Foreign Workers Abused at Embassy, Panel Told
Friday, July 27, 2007
Two American civilian contractors who worked on a massive U.S. Embassy construction project in Baghdad told Congress yesterday that foreign laborers were deceptively recruited and trafficked to Iraq to toil at the site, where they experienced physical abuse and substandard working conditions.
State Department officials disputed the charges, telling a House committee that inspections had not substantiated the worst reported abuses.
The accounts were delivered at a hearing of the House Committee on Oversight and Government Reform on allegations of waste, fraud and abuse in the construction of a huge new U.S. Embassy in Baghdad at a cost of nearly $600 million. The embassy, slated to be the largest U.S. diplomatic mission in the world, is being built by a Kuwaiti firm, First Kuwaiti General Trading & Contracting Co., which was awarded the contract after no U.S. company would meet the terms, the committee was told.
First Kuwaiti's labor practices are under investigation by the Justice Department, which is looking into allegations that foreign employees were brought into Iraq under false pretenses and were unable to leave because the company had confiscated their passports.
First Kuwaiti has termed those allegations "ludicrous." The company declined the committee's invitation to testify or provide officials for interviews, said Rep. Henry A. Waxman (D-Calif.), chairman of the oversight committee.
Testifying before the committee yesterday, John Owens, an American who worked for First Kuwaiti at the embassy site as a construction foreman from November 2005 to June 2006, said he found living and working conditions for the foreign laborers there "deplorable." Because of difficulty hiring Iraqis for work inside the heavily fortified Green Zone, most of the laborers were from such countries as India, Pakistan, Nepal, Sri Lanka, the Philippines and Sierra Leone, the committee was told.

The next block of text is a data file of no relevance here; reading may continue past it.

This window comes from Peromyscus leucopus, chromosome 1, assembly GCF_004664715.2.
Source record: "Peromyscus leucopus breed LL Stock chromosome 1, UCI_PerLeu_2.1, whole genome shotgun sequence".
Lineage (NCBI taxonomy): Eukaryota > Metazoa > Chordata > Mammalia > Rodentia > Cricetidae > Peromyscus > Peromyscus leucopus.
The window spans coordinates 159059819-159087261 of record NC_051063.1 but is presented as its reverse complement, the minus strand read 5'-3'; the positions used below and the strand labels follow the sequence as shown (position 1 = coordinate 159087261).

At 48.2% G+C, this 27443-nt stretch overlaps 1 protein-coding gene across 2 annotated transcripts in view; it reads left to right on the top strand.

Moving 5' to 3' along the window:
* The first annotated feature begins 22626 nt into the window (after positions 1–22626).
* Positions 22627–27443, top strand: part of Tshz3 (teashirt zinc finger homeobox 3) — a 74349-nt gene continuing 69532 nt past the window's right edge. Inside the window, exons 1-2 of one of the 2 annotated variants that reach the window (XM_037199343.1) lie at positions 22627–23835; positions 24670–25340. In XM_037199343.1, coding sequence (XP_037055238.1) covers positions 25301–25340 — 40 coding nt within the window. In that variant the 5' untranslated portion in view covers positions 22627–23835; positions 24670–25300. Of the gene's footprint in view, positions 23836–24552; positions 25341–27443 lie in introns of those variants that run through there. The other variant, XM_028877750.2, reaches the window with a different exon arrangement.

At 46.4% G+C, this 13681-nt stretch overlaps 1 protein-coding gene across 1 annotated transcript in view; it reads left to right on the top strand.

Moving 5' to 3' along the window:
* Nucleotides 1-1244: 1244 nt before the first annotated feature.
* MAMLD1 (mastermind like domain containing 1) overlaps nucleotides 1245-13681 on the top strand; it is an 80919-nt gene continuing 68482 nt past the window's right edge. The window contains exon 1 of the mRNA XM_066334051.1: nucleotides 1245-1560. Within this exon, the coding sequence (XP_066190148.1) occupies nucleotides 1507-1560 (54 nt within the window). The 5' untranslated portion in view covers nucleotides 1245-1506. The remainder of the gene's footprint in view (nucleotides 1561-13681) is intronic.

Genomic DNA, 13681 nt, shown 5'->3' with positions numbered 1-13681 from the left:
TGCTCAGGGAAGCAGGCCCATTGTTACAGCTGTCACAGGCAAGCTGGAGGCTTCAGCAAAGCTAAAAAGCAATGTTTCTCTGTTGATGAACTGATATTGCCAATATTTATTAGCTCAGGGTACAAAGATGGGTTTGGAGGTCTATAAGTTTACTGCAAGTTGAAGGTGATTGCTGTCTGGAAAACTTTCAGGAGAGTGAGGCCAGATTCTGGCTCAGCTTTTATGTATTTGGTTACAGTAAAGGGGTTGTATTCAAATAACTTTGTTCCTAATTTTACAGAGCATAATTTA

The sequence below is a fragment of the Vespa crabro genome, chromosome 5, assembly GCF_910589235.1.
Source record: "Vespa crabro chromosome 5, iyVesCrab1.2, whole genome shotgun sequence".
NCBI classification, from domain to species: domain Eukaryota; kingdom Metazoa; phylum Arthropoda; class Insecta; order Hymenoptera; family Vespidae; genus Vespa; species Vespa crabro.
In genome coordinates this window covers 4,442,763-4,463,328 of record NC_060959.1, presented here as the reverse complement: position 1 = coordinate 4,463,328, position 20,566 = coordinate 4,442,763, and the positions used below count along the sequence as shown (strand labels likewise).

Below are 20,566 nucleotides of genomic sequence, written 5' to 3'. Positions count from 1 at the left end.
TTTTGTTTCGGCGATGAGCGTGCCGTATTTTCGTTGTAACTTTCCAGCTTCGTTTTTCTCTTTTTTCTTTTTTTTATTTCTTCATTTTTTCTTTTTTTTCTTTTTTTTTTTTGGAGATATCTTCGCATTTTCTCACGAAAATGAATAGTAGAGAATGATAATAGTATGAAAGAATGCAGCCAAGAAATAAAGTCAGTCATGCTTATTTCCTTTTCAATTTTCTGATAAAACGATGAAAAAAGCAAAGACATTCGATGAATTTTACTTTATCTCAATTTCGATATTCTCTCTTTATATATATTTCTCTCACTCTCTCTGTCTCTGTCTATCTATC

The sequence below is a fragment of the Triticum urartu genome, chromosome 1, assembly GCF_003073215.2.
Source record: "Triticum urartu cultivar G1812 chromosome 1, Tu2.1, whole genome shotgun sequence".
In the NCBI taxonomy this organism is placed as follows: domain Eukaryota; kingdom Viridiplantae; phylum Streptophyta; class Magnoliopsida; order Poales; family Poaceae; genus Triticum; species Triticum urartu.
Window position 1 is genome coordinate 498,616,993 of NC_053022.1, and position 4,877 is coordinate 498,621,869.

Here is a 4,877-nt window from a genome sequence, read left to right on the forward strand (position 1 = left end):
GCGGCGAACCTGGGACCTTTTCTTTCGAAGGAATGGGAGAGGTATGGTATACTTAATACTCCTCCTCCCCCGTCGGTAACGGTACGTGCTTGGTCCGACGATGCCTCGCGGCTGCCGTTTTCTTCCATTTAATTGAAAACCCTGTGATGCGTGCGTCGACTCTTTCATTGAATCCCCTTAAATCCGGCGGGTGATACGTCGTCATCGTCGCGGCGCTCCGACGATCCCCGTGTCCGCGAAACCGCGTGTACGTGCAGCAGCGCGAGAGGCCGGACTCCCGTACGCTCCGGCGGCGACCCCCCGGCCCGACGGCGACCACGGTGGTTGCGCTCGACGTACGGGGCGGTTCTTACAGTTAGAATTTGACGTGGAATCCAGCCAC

Foreign workers lived in tightly packed trailers and had "insufficient equipment and basic needs -- stuff like shoes and gloves," Owens said.
They worked 12 hours a day, seven days a week, and made as little as $240 a month, he said. They were "verbally and physically abused" and had their salaries docked for petty infractions, he added.
Rory J. Mayberry, an emergency medical technician who worked briefly at the embassy site under a subcontract, testified that he was asked by First Kuwaiti managers to escort 51 Filipinos through the Kuwait airport and onto a flight to Baghdad. However, "all of our tickets said we were going to Dubai," he said, adding that a First Kuwaiti manager instructed him not to tell any of the Filipinos that they were going to Baghdad.
He said the men were basically "kidnapped by First Kuwaiti to work on the U.S. Embassy." Their passports had been confiscated, and they were driven away on buses after landing in Baghdad, then were "smuggled into the Green Zone," he said.
Howard J. Krongard, the State Department inspector general, strongly disputed the allegations in a subsequent session of the hearing. He testified that a "limited review" he conducted and inquiries by the inspector general of the U.S.-led military force in Iraq did not substantiate the abuse claims.
"Nothing came to our attention that caused us to believe that trafficking-in-persons violations" or other serious abuses "occurred at the construction workers' camp at the new embassy compound," Krongard said.